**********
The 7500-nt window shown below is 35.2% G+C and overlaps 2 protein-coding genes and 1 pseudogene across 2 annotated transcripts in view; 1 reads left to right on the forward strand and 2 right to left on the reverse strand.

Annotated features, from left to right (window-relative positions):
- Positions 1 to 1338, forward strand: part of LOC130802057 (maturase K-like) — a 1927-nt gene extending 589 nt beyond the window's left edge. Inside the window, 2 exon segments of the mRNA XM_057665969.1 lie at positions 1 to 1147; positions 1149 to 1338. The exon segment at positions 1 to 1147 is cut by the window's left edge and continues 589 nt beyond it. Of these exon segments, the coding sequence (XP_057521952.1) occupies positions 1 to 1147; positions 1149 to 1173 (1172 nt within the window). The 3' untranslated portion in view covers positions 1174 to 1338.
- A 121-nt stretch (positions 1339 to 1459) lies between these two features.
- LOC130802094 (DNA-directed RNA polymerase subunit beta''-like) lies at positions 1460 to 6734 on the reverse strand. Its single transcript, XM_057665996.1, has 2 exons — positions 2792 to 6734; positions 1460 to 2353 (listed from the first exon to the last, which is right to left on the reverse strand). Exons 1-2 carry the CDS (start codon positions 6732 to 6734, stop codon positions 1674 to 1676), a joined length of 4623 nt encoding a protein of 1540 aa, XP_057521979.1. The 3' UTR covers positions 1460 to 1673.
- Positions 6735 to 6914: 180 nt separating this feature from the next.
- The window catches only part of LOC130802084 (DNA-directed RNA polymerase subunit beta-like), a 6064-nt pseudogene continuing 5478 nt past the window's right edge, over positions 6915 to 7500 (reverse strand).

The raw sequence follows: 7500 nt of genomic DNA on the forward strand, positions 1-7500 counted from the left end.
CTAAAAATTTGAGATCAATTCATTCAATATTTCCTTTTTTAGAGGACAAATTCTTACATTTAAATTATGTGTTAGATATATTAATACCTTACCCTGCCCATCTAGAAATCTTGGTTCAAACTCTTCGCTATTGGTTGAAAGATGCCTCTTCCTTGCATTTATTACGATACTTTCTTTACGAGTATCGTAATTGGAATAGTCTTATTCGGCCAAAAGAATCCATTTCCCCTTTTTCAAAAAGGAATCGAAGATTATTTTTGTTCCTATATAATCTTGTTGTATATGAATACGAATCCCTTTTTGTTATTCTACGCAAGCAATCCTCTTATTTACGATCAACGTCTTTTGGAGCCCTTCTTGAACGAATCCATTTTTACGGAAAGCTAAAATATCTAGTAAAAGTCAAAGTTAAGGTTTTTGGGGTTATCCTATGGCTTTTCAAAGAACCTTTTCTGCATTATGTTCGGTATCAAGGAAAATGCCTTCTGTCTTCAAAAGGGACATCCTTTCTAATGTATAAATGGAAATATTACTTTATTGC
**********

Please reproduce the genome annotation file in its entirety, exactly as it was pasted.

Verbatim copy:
The 7500-nt window shown below is 35.2% G+C and overlaps 2 protein-coding genes and 1 pseudogene across 2 annotated transcripts in view; 1 reads left to right on the forward strand and 2 right to left on the reverse strand.

Annotated features, from left to right (window-relative positions):
- Positions 1 to 1338, forward strand: part of LOC130802057 (maturase K-like) — a 1927-nt gene extending 589 nt beyond the window's left edge. Inside the window, 2 exon segments of the mRNA XM_057665969.1 lie at positions 1 to 1147; positions 1149 to 1338. The exon segment at positions 1 to 1147 is cut by the window's left edge and continues 589 nt beyond it. Of these exon segments, the coding sequence (XP_057521952.1) occupies positions 1 to 1147; positions 1149 to 1173 (1172 nt within the window). The 3' untranslated portion in view covers positions 1174 to 1338.
- A 121-nt stretch (positions 1339 to 1459) lies between these two features.
- LOC130802094 (DNA-directed RNA polymerase subunit beta''-like) lies at positions 1460 to 6734 on the reverse strand. Its single transcript, XM_057665996.1, has 2 exons — positions 2792 to 6734; positions 1460 to 2353 (listed from the first exon to the last, which is right to left on the reverse strand). Exons 1-2 carry the CDS (start codon positions 6732 to 6734, stop codon positions 1674 to 1676), a joined length of 4623 nt encoding a protein of 1540 aa, XP_057521979.1. The 3' UTR covers positions 1460 to 1673.
- Positions 6735 to 6914: 180 nt separating this feature from the next.
- The window catches only part of LOC130802084 (DNA-directed RNA polymerase subunit beta-like), a 6064-nt pseudogene continuing 5478 nt past the window's right edge, over positions 6915 to 7500 (reverse strand).

The raw sequence follows: 7500 nt of genomic DNA on the forward strand, positions 1-7500 counted from the left end.
CTAAAAATTTGAGATCAATTCATTCAATATTTCCTTTTTTAGAGGACAAATTCTTACATTTAAATTATGTGTTAGATATATTAATACCTTACCCTGCCCATCTAGAAATCTTGGTTCAAACTCTTCGCTATTGGTTGAAAGATGCCTCTTCCTTGCATTTATTACGATACTTTCTTTACGAGTATCGTAATTGGAATAGTCTTATTCGGCCAAAAGAATCCATTTCCCCTTTTTCAAAAAGGAATCGAAGATTATTTTTGTTCCTATATAATCTTGTTGTATATGAATACGAATCCCTTTTTGTTATTCTACGCAAGCAATCCTCTTATTTACGATCAACGTCTTTTGGAGCCCTTCTTGAACGAATCCATTTTTACGGAAAGCTAAAATATCTAGTAAAAGTCAAAGTTAAGGTTTTTGGGGTTATCCTATGGCTTTTCAAAGAACCTTTTCTGCATTATGTTCGGTATCAAGGAAAATGCCTTCTGTCTTCAAAAGGGACATCCTTTCTAATGTATAAATGGAAATATTACTTTATTGC